As described above, a total of 16 epitopes were initially identified in HLA Tg mice [5, 13, 15]. Of these, only two (13%) were also independently identified in human vaccinees (Figure 1A). Most of the candidate peptides were tested in only 6 donors, with each individual donor yielding a rather distinct pattern of epitope recognition. While some epitopes were identified in multiple donors, most of the epitopes were only detected in 1 out of the 6 donors investigated [9].

To test the hypothesis that the epitopes not initially detected in humans were associated with lower and/or less frequent responses, we examined the responses to the set of 16 A2.1-restricted epitopes identified in Tg mice using PBMC from 8 different A2-positive vaccinees. The samples tested included frozen cell aliquots from 5 of the donors tested in the original study of Oseroff et al. [5], as well as PBMC from 3 additional A2-positive vaccinees. PBMC were cultured in the presence of individual peptides, and the numbers of IFN-γ-producing cells were enumerated in an enzyme-linked immunosorbent spot (ELISPOT) assay. The same two peptides previously identified as positive in these donors were also re-identified in the course of the present experiments, and responses to an additional 5 peptides originally identified in A2.1 Tg mice, but not identified in the human donor screen of Oseroff et al. [9], were detected. Similar to what we observed in the mouse experiments, responses to the newly detected epitopes were in general lower than to epitopes identified in the initial screen (see Additional file 1). Overall, responses directed against 7 of 16 (44%) peptides initially identified in HLA Tg mice, were also detected in humans. Considering the large donor-to-donor variation observed, it is likely that testing of additional donors would further increase the overlap between the two systems.


In summary, of the 28 epitopes identified in either humans or mice, in this study we showed that 13 were detected in both systems, with an overall concordance rate of 46% (Table 1). This degree of overlap is, albeit incomplete, much greater than previously detected. In a similar study, a 68% concordance rate was observed between human immunodeficiency virus type 1 (HIV-1)-specific CD8+ T cell epitopes recognized in both HLA-A2.1 Tg mice and HLA-A2 HIV-1 positive patients [20]. A higher degree of overlap was likely detected because HIV-1 epitope recognition in A2.1 Tg mice was evaluated following peptide immunization and not natural infection, a larger cohort of donors were tested, and HIV-1 has a significantly smaller genome than VACV. These data suggest that while the Tg mouse system is suitable to model immune responses to complex pathogens, caution should be taken in interpreting the results obtained.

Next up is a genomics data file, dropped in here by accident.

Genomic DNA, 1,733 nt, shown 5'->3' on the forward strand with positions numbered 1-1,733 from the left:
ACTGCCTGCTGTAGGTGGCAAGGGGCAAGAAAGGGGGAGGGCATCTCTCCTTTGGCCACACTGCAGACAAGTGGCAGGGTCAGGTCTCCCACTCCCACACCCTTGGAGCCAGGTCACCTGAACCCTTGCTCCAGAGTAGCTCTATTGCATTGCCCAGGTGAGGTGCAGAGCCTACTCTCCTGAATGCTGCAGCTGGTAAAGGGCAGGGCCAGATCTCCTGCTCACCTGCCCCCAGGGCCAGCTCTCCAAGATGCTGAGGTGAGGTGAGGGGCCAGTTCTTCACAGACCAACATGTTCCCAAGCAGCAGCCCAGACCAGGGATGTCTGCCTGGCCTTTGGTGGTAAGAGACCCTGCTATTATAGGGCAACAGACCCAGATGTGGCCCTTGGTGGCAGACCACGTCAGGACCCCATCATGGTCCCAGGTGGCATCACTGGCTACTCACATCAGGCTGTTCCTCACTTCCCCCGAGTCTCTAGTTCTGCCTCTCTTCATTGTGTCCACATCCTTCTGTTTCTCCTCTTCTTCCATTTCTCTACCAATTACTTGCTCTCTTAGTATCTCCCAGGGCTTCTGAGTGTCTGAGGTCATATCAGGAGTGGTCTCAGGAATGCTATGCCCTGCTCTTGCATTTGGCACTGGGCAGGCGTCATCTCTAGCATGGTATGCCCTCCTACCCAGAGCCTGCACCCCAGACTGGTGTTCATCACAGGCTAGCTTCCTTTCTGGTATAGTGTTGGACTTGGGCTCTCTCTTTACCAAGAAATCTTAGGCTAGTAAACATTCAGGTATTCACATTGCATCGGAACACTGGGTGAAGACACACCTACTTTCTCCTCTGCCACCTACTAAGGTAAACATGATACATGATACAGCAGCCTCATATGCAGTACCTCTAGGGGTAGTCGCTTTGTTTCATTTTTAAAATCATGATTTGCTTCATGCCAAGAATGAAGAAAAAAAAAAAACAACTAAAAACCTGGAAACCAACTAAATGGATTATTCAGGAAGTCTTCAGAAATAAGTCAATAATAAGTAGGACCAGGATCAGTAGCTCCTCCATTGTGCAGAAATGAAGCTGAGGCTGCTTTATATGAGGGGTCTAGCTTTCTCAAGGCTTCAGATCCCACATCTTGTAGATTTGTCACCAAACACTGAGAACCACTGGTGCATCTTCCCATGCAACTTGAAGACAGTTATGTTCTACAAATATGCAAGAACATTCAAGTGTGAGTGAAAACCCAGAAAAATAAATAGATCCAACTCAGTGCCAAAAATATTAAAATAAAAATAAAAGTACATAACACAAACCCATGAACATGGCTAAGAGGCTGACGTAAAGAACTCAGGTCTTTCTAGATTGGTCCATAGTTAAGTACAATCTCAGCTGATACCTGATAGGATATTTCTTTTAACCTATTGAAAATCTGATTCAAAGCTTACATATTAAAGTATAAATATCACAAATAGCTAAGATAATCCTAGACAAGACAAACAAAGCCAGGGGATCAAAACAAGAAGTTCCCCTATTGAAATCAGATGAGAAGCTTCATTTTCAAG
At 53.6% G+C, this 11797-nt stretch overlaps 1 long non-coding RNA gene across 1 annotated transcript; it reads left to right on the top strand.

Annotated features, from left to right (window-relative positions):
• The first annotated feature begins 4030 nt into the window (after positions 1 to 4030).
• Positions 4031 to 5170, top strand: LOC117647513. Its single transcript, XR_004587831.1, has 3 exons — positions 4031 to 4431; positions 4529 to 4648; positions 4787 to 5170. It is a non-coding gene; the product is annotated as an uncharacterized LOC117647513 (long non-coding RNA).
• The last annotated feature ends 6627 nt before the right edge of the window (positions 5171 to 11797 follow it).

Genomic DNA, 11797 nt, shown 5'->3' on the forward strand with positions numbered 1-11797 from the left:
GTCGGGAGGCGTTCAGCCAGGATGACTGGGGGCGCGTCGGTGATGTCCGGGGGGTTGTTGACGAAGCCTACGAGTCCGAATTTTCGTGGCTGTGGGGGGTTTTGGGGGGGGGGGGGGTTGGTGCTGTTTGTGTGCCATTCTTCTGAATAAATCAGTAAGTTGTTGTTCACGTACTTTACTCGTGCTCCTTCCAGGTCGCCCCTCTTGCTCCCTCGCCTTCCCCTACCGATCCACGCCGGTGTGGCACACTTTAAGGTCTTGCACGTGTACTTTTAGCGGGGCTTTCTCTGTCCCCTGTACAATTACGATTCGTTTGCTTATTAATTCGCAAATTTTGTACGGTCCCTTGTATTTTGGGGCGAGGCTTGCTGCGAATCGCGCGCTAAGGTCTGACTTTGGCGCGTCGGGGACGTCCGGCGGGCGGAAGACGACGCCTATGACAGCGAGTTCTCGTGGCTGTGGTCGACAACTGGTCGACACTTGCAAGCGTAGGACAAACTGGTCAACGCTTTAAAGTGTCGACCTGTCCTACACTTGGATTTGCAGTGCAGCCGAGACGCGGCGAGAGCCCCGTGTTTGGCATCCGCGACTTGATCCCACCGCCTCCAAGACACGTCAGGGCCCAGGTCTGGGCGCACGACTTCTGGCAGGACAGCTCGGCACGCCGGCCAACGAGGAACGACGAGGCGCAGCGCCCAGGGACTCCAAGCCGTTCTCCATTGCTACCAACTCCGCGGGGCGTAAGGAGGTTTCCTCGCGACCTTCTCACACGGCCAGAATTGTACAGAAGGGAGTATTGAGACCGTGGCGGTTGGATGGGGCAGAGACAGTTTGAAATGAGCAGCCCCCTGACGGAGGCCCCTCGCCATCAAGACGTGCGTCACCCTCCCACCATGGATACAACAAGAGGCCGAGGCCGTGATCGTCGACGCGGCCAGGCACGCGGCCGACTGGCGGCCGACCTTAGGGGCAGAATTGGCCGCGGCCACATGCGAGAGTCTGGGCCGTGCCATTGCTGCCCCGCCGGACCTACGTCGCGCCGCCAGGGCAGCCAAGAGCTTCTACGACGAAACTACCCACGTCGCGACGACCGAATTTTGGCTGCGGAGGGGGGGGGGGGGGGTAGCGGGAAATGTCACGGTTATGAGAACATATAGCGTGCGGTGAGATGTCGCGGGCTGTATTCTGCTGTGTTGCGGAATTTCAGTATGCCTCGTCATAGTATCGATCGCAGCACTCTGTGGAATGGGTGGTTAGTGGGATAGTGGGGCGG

Table 1

Summary of overlap between A2.1-restricted VACV T cell epitope recognition in HLA Tg mice and human systems



Original Identification



Net SFC/106 Cells


Tg Mice












































































Human + Tg mice

[5, 9, 14, 15, 18]





Human + Tg mice

[5, 9, 14]





Tg mice






Tg mice






Tg mice






Tg mice






Tg mice






Tg mice






Tg mice






Tg mice






Tg mice






Tg mice






Tg mice






Tg mice

[5, 16]





Tg mice






Tg mice




Despite the more extensive and sensitive system used in the current study, approximately one half of the epitopes recognized specifically in one system were not recognized in the other. Differences in TCR repertoire between mouse and human might account for the different epitope recognition. However, peptide immunizations of the human epitopes in A2.1 Tg mice only failed in 2 of 14 instances to generate a T cell response. This is similar to the 85% success rate previously reported by Wentworth et al. [4], and suggests that repertoire differences account for a relatively minor percentage of the discrepancies. Differences in the processing apparatus and antigen presentation in murine versus human dendritic cell (DC) subsets and other antigen-presenting cells (APCs) involved in priming CTL immunity might also explain the differential recognition of some epitopes [7]. In mice, multiple DC subsets have been described, however, CD8+ DCs are considered the primary DC subset involved in directly activating naïve CD8+ T cells during VACV infection [21]. Recently, the CD8- DC subset has also shown to play an important role [22]. In humans, various cell types are susceptible to VACV infection, including dermal DCs, Langerhans cells, and macrophages [23, 24], but the primary APC responsible for naïve CD8+ T cell priming is unknown. As the peptides identified in the Tg mice were effectively processed in VACV-infected human APCs [5], differences in processing appear an unlikely explanation. Furthermore, while mice were immunized i.p. and humans were vaccinated by dermal scarification, we recently reported that either route generates similar T cell responses, and only minor differences in magnitude of responses were observed in mice [25].